By Cal Henderson, October 28th 2010.
If you want to know how U.S. taxes are spent, there are plenty of good sources of information. The 6 sq ft Death & Taxes poster from WallStats gives an excellent overview of relative budgets. But where does the tax money come from to begin with? This is the question I set out to answer.
The information can be found in the U.S. Census Bureau, which like many government departments has a ton of data that's hard to find and understand. The Quarterly Summary of State & Local Tax Revenue is what we care about. The PDFs contain some big impenetrable data tables, so I turned them into simple charts.
So where does the money come from?
The 'other' slice represents 19% of total taxes collected, and can be broken down a little further.
The source of the 'other' slice here, 12.3% of the total, isn't specified in the census data. It contains Severance taxes ($3.4B) and Documentary and stock transfer taxes ($1.2B), but there are another $34.4B unaccounted for. If you know where it comes from, let me know!
The data for the charts above is as follows, along with the same data from 10 and 20 years ago.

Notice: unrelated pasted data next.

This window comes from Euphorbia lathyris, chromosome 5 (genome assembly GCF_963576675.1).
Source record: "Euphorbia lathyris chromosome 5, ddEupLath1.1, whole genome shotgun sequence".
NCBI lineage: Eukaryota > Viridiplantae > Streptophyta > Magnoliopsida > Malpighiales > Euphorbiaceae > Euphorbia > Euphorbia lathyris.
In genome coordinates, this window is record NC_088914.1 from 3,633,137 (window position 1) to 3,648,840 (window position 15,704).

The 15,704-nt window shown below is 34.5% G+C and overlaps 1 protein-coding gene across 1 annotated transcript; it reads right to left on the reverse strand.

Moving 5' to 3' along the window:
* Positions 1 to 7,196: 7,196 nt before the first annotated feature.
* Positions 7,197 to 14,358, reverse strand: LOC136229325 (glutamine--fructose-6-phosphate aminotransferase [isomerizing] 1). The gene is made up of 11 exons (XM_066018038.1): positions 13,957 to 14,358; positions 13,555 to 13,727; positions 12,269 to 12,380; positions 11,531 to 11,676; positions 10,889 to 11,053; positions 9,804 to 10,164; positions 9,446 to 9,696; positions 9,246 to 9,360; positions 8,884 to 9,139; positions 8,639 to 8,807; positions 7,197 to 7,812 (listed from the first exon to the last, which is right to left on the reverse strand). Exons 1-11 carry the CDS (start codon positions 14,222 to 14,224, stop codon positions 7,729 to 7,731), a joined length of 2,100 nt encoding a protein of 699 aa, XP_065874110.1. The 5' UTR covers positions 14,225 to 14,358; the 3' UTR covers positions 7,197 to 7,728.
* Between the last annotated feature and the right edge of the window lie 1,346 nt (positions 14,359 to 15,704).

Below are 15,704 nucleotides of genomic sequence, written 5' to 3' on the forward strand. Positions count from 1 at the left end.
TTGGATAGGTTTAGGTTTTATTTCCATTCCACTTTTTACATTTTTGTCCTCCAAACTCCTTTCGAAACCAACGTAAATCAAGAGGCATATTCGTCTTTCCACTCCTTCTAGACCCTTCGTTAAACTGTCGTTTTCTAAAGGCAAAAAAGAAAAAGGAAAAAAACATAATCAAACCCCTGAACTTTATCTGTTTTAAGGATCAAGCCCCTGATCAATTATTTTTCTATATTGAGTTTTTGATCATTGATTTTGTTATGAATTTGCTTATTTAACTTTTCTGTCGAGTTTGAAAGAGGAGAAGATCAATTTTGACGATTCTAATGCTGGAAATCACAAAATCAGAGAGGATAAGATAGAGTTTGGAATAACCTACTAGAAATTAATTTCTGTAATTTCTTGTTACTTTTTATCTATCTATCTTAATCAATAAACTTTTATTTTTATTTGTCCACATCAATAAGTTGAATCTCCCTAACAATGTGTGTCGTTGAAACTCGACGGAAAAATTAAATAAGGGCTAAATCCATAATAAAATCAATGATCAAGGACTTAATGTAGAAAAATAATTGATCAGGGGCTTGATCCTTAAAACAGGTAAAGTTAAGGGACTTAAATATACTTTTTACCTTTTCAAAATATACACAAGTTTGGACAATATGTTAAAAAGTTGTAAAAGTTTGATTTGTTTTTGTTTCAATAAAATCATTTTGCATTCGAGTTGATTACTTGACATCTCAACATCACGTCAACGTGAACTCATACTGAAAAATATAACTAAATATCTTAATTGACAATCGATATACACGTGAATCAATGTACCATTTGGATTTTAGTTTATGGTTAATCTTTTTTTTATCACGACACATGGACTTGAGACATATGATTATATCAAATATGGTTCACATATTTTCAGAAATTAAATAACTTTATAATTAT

|Q2 2010||Q2 2000||Q2 1990|
|Individual Income Tax||$75.9B||$69.4B||$24.4B|
|Corporate Income Tax||$15.2B||$13.4B||$5.0B|
While the amounts have clearly changed over time (an increase of 173% in 20 years), the proportions have stayed pretty much the same.
Around 75% of all collected taxes come from property tax, individual income tax and sales tax. Property tax is currently the highest, representing almost a third of all collected taxes. Motor fuel contributes almost as much tax as corporations, while tobacco products make three times the money of alcohol.
This is not an analysis of the data - just a quick and simple visualization to understand where U.S tax money comes from. If you spot any glaring mistakes or omissions, drop me an email and teach me: cal [at] iamcal.com
Copyright © 2010 Cal Henderson.
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